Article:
Unidad de Neurofisiología de Sueño y Epilepsia, Hospital General Universitario Gregorio Marañón, C/ Dr Esquerdo 46, 28007 Madrid, Spain.
Epileptic nystagmus (EN) is an uncommon phenomenon characterized by repetitive and rapid saccades, in association with epileptic discharges. We present a critical video-EEG recording in a patient with occipital seizures that appeared clinically as EN.
The subject, male, 70 years-old, was examined because of generalized tonic-clonic seizures, preceded by left cephalic version. These were controlled using i.v. PHT, but partial seizures persisted, which we recorded using video-EEG.
Clinically, we observed episodes of left conjugate deviation of the eyes, accompanied by horizontal nystagmoid movements, with a rapid leftward component and visual hallucinations. The patient did not lose consciousness. Ictal EEG: spike rhythm in the posterior right occipito-temporal region extending to adjacent and contralateral regions, followed by post-discharge of slow waves. The video-EEG was interpreted as partial oculo-clonic status epilepticus of right temporo-occipital origin. Cranial MRI: old, bilateral hemorrhaging occipital contusions associated with previous cranial injury. The picture persisted for two days, and disappeared with administration of CBZ 600 mg/d.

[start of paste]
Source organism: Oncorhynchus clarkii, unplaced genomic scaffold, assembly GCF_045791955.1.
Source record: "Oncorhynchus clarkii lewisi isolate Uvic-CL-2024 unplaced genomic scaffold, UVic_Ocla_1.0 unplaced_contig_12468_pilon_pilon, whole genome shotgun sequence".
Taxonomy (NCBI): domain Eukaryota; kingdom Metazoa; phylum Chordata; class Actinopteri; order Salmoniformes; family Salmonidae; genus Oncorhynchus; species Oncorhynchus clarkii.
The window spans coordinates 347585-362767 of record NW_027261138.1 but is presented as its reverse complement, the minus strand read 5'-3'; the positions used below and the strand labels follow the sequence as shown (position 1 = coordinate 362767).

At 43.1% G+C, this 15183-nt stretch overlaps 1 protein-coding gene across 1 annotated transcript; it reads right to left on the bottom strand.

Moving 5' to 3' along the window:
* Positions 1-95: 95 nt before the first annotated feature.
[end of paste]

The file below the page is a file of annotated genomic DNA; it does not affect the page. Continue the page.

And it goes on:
Our patient's nystagmus seemed to be related to the critical activity recorded in the right occipito-temporal region. The co-existence of visual hallucinations and the video-EEG correlation support this possibility. This phenomenon is probably due to epileptic activation of the cortical center of saccadic movements, with a rapid phase of nystagmus, contralateral to the focus, and a slow ipsilateral phase in association with a defect in the gaze-fixing system ("leaky neural integrator") [published with videosequences].